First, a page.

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The Horned Man and the Dragon: Holographic Replication in Musico-Cultural Transitions

23 August 2021
11:30 - 12:30 hrs (GMT+7)

Jonathan Day
Royal Birmingham Conservatoire


Since transition is change over time and tradition rests in the tension between story and dogma, we can conclude that the constant and inevitable transitions happening all the time in traditions rest heavily on story. Stories we tell ourselves about who we are, where we come from and where we are going. Stories about our identity as people and groups of people (nations, hierarchies, language groups, histories, ‘artists’). Stories that tell us what music is, who owns it, and even sometimes who is allowed to make it.

In recent years, perhaps the most strident and pressing change in most of our stories worldwide is the thunder clash of globalisation – and, as we approach the ‘post pandemic’, rumours of retrenchment and a renewed regionalism. Perhaps the greatest driver in all of this is the homogeneity of humanity — the links, similarities and kinships of all humans. As Camille Sforza discussed, the 7 billion or so living humans have so far demonstrated less genetic diversity than exists in one nuclear family of chimpanzees. We all have an extreme ‘family likeness’, and our shared genesis, according to today’s best estimate, was in a series of caves on the South African Cape, from which we spread rapidly along the littoral margins to populate the planet.

It is then perhaps unsurprising that a number of intensely interesting mysteries exist within earlyish human cultural outputs. The Horned Man occurs constantly in cultures with seemingly little or no possible contact — and across both time and space. Iconography is shared between Lascaux France and the Drakensberg in the Karoo desert, while dragon-like creatures infest the myths of peoples on most of the planet’s continents. Planetary anthropomorphisms are shared by Greek and Chinese culture. Despite intense study, no apparent mechanism has been found for the sharing of these ideas. Similar musical themes, moods and instrumental regimes also pop up across apparently dissociated cultural moments. We will explore these images and sounds and our specific responses to them.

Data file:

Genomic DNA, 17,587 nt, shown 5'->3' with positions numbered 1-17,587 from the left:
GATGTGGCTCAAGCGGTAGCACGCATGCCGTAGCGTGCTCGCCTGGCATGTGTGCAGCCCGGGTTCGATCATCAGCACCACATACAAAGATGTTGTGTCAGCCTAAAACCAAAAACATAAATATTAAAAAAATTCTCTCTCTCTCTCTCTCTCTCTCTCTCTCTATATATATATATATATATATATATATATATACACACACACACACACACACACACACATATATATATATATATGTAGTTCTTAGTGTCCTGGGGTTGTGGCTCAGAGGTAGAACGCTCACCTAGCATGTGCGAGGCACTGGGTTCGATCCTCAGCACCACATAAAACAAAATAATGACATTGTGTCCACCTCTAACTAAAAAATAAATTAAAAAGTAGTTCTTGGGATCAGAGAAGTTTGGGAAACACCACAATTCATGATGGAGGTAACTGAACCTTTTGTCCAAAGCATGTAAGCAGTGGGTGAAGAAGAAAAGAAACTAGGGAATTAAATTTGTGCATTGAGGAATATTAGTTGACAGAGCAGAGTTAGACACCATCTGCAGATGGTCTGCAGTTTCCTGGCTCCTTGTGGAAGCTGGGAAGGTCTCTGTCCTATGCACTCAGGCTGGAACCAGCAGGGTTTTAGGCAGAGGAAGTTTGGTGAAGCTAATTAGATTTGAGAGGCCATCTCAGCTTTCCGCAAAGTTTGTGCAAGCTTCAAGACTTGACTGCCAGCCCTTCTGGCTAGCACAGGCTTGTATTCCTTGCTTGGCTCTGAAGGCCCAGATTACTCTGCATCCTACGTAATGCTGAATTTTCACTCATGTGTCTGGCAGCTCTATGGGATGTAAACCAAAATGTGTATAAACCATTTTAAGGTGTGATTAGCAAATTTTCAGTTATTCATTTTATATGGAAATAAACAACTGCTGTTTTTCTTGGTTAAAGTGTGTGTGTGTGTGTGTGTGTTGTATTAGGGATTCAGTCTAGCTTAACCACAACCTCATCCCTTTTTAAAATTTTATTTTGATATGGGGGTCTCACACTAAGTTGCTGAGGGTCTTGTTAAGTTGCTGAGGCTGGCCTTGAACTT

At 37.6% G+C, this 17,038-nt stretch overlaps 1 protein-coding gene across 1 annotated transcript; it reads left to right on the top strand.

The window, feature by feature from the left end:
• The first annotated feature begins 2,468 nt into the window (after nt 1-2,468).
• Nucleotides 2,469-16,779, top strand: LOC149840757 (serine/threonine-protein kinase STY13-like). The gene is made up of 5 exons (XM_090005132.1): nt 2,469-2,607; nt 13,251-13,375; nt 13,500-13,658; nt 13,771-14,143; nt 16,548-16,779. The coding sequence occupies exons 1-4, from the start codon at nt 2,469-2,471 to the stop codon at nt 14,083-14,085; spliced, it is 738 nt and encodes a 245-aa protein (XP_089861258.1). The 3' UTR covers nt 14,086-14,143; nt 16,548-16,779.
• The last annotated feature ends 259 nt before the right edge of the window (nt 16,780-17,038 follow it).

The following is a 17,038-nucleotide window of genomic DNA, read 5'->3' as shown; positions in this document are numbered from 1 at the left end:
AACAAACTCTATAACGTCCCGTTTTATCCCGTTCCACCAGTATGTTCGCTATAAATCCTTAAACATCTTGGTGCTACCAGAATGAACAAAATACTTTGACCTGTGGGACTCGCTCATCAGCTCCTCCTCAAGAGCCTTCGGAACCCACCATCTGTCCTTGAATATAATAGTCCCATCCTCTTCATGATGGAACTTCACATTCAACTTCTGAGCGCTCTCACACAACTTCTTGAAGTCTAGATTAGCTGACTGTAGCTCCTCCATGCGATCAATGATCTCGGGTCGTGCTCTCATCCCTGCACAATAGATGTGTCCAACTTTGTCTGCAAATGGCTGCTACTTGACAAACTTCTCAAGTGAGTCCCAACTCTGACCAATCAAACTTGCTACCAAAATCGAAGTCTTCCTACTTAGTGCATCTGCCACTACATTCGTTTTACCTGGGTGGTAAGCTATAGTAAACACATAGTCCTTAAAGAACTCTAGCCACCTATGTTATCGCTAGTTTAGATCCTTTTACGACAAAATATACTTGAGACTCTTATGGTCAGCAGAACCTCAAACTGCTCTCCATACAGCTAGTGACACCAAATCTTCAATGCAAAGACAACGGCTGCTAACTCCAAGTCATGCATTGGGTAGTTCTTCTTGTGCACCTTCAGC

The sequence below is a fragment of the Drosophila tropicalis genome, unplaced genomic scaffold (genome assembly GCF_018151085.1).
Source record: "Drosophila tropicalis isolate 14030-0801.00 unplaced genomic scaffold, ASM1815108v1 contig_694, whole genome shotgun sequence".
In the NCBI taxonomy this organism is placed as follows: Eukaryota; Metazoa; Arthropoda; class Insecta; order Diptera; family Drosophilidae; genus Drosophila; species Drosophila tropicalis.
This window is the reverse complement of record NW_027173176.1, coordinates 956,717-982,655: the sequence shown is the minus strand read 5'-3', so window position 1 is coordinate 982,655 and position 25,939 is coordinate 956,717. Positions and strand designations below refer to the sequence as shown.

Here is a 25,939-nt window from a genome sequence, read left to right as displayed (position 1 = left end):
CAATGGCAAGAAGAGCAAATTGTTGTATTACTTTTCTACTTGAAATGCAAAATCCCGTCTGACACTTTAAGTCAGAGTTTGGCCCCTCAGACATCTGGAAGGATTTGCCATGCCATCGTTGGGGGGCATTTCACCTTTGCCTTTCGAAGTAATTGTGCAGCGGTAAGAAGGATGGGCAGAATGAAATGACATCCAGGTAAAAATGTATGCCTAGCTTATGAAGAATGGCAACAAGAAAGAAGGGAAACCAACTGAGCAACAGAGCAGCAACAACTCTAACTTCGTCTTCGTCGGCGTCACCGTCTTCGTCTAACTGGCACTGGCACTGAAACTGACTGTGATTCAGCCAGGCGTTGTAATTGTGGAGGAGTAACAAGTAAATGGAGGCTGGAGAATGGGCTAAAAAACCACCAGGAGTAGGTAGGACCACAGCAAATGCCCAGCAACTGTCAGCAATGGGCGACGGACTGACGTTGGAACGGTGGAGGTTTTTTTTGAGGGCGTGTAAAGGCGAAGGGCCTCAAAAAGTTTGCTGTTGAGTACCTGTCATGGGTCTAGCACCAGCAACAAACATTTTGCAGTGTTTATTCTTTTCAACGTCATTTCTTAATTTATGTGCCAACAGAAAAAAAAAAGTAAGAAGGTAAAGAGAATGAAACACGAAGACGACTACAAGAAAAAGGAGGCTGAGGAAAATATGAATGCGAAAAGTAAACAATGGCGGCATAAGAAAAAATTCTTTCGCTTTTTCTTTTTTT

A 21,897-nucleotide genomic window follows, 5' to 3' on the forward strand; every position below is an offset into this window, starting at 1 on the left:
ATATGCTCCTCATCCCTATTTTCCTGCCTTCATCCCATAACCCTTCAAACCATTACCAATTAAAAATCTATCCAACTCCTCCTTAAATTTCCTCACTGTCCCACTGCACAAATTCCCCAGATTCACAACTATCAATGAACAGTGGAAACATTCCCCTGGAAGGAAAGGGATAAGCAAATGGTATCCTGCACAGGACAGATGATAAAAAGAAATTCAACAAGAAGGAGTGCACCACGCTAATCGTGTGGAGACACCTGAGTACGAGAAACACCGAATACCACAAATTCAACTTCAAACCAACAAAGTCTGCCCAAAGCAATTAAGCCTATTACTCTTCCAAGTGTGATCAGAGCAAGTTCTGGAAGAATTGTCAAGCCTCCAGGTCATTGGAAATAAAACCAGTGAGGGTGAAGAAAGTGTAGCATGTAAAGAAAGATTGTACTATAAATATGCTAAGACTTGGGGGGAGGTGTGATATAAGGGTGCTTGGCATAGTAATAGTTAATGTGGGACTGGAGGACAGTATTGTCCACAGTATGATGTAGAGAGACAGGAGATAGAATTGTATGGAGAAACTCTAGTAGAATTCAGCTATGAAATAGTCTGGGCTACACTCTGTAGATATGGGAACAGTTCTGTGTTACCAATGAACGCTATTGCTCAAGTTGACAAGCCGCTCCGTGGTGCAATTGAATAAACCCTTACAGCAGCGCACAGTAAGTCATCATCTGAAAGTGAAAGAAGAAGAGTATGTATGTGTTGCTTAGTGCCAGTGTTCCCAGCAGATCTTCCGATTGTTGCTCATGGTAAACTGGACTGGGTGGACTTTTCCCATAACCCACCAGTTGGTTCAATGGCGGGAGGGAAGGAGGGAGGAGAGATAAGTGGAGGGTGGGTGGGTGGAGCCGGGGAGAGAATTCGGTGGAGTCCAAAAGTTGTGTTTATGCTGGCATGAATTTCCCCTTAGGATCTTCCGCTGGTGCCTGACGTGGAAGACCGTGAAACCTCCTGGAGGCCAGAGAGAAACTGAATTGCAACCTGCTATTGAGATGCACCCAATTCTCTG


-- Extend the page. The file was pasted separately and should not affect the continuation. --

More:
This evidence of some kind of paleolithic cultural globalisation allows for a significant re-reading of ideas around cultural patrimony. Contemporary acts of ‘claiming’ ownership of musico-cultural traditions, while being certainly based on the innate human inclination to claim territory that is common to many large predators, also has an aroma of high capitalism — the stink of profit, the stench of money — what Marx would call ownership of the means of production. While it may be somewhat an act of location within a self and socially attributed story, examining our common, interrelated and co dependent cultural roots allows for a window opening, a celebration of co-ownership and a powerful platform for expansion. This, it seems to me, is at the heart of the PGVIM/S mission. We can together celebrate and explore ourselves by celebrating and exploring others. We become more realised, more whole by opening up and exploring those aspects of ourselves that we first find in others. By exploring and indwelling the music of the ancestors we are better equipped for the challenges of today.

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